Where Psychologists Work

Employment Statistics, Schedules, Pay Rates, and Outlook

Psychologist can work in many areas
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How many psychologists are there? Where do they typically work? What kind of pay can a psychologist expect? We found answers to these questions in the Occupational Outlook Handbook from the U.S. Department of Labor's Bureau of Labor Statistics.

Employment Statistics

Psychologists held approximately 181,700 jobs in 2018. Approximately 29% were self-employed in 2018, usually as private practitioners.

Work Environment

Common employment settings for psychologists include:

  • Mental health clinics
  • Hospitals and physician offices
  • Private clinics
  • Prisons and correctional facilities
  • Government agencies
  • Schools, colleges, and universities
  • Veterans hospitals

Educational Settings

As of 2018, an estimated 24% of psychologists work in elementary and secondary school settings. Some psychologists may work in teaching positions, but others may serve as counselors or other educational positions. Educational institutions often employ psychologists in positions other than teaching, like counseling, testing, research, curriculum design, and administration. School psychologists, for example, work in elementary and secondary schools to help kids with social, behavioral, emotional, and academic challenges that they face.

In addition to the previously mentioned jobs, many psychologists hold faculty positions at colleges and universities.

While educational requirements vary depending on the specific job role, most psychologists who work in educational settings have a minimum of a master's degree. Some positions may require a specialist degree in an area such as school psychology, counseling, or educational psychology.

Government Settings

Approximately 10% of psychologists work for government agencies. The government often employs psychologists to work in public hospitals, clinics, correctional facilities, and other settings. While many positions in this employment area require a master's or doctorate degree, some positions may be available with a bachelor's degree.

Healthcare Settings

Around 18% are employed by ambulatory healthcare services, and another 6% work in state, local, and private hospitals. Those who work in health care often work for mental health practitioners, physicians, outpatient mental health and substance abuse centers, and private hospitals. Some entry-level positions are available with a bachelor's degree, but most advanced positions will require at least a master's level or doctorate degree.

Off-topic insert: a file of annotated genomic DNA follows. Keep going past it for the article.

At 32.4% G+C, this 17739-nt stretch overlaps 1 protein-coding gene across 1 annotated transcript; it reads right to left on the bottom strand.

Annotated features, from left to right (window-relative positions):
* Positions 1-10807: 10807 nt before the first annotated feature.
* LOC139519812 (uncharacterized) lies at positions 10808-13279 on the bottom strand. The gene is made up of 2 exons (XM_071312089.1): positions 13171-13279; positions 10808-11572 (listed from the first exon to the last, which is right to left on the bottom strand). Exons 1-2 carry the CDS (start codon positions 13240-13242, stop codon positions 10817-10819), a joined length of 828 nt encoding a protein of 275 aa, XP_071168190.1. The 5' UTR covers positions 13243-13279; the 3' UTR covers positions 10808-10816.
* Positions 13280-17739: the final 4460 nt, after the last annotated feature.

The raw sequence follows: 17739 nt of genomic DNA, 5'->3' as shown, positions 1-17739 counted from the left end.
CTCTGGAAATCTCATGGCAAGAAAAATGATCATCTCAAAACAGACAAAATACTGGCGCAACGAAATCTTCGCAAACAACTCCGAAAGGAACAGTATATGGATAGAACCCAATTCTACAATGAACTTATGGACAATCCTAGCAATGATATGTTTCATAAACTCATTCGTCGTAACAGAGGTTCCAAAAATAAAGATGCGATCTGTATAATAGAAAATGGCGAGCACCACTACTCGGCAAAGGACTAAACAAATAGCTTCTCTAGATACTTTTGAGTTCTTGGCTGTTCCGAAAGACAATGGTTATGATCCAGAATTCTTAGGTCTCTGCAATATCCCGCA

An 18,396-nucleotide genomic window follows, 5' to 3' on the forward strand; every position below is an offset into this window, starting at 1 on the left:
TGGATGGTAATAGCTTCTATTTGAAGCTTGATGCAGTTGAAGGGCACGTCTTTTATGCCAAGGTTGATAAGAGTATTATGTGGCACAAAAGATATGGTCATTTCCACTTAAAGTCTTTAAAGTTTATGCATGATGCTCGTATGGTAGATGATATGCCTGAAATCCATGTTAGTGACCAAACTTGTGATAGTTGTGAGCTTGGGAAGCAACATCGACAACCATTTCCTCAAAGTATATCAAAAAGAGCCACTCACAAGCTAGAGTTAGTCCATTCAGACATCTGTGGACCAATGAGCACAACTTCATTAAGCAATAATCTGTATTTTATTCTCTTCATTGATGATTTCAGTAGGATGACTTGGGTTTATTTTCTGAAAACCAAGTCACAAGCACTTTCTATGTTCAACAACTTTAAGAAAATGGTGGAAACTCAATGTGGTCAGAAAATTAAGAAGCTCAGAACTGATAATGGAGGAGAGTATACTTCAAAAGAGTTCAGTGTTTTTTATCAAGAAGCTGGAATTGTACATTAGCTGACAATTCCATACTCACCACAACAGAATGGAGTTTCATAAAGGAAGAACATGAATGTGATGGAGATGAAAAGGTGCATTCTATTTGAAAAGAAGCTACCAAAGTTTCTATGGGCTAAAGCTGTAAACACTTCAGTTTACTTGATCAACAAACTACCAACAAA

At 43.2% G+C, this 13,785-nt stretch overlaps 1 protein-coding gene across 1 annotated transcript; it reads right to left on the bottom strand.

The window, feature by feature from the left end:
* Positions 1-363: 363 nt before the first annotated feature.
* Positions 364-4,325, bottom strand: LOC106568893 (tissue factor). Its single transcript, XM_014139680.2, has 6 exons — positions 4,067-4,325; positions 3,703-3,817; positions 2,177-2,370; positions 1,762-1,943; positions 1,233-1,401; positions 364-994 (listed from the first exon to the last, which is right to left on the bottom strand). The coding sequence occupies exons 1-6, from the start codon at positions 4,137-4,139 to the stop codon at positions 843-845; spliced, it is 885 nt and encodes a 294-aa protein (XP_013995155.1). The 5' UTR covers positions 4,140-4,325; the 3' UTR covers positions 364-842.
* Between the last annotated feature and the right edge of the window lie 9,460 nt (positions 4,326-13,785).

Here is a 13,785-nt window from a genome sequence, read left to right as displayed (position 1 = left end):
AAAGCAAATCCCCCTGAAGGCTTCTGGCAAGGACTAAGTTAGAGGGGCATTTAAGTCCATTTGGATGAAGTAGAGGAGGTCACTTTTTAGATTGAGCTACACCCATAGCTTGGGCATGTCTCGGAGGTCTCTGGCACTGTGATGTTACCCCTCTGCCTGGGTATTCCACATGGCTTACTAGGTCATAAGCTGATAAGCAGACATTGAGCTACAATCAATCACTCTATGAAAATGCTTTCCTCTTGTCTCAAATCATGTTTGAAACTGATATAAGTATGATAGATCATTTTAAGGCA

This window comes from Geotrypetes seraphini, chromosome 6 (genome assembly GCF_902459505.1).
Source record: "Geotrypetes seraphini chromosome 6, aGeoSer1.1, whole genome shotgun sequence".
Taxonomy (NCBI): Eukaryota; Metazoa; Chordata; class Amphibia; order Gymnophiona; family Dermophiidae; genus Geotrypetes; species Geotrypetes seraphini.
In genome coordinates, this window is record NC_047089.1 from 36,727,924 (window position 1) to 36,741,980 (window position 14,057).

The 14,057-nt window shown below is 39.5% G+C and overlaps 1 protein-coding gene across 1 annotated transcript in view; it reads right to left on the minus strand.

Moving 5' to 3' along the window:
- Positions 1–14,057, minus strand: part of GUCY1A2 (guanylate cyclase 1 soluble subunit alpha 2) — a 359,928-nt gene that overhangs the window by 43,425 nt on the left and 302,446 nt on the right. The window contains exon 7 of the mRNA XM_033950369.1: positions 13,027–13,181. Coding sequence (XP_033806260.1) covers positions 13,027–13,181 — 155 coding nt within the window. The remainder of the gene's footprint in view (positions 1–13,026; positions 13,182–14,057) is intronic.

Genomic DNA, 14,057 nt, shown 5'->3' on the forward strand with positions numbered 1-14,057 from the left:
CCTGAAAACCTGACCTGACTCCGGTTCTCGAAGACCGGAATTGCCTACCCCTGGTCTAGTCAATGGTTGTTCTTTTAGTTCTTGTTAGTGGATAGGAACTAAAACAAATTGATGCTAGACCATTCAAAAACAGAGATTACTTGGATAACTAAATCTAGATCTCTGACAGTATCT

After several years of experience, some psychologists, usually those with doctoral degrees, can enter private practice or set up private research or consulting firms.

Other Settings

Psychologists are also employed in a number of other areas not specifically mentioned in the Occupational Outlook Handbook. Many psychologists work in research positions in various subfields of psychology. Some additional areas of employment include positions in industrial-organizational psychology and human-factors psychology. Other psychologists work in business as managers, consultants, and marketing researchers. Some religious organizations also employ psychologists.

Work Schedules Can Vary

A psychologist's work schedule depends largely upon the specialty area in which they work and who employs them. Those who work in school, business, government, or healthcare settings often work full-time each week during normal business hours.

Those who are self-employed or work for outpatient clinics may find that their work hours are less regular. They can often set their own schedules, but they may also find themselves having to work evenings or weekends in order to accommodate clients or deal with client emergencies.

Salary Information

The median salary for all psychologists in 2018 was $79,010, which translates to $37.99 per hour. Median salaries for specific jobs include:

  • Clinical, counseling, and school psychologists - $76,990
  • Industrial-organizational psychologist - $97,260
  • All other psychologists - $100,770
  • Psychologists working in government - $96,410
  • Psychologists working in hospitals - $86,530
  • Psychologists working in ambulatory healthcare services - $79,180
  • Psychologists working in elementary and secondary schools - $75,890

Job Outlook

Employment for psychologists overall is predicted to grow 14% from 2018 to 2028, which is significantly faster than the outlook for most other careers. For school, clinical, and counseling psychologists, the estimated growth is 15%. The growing need for mental health services as well as an aging population may help drive the demand for psychologists to increase in the coming years.

A Word From Verywell

Psychology is a diverse field and psychologists work in many different settings. If you are interested in the field of psychology, it is important to consider where you plan to work once you enter the job field. Employment setting may influence how much you earn, your work schedule, and the type of work you will be doing.

1 Source
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  1. Bureau of Labor Statistics, U.S. Department of Labor. Psychologists. Occupational Outlook Handbook.

By Kendra Cherry
Kendra Cherry, MS, is the author of the "Everything Psychology Book (2nd Edition)" and has written thousands of articles on diverse psychology topics. Kendra holds a Master of Science degree in education from Boise State University with a primary research interest in educational psychology and a Bachelor of Science in psychology from Idaho State University with additional coursework in substance use and case management.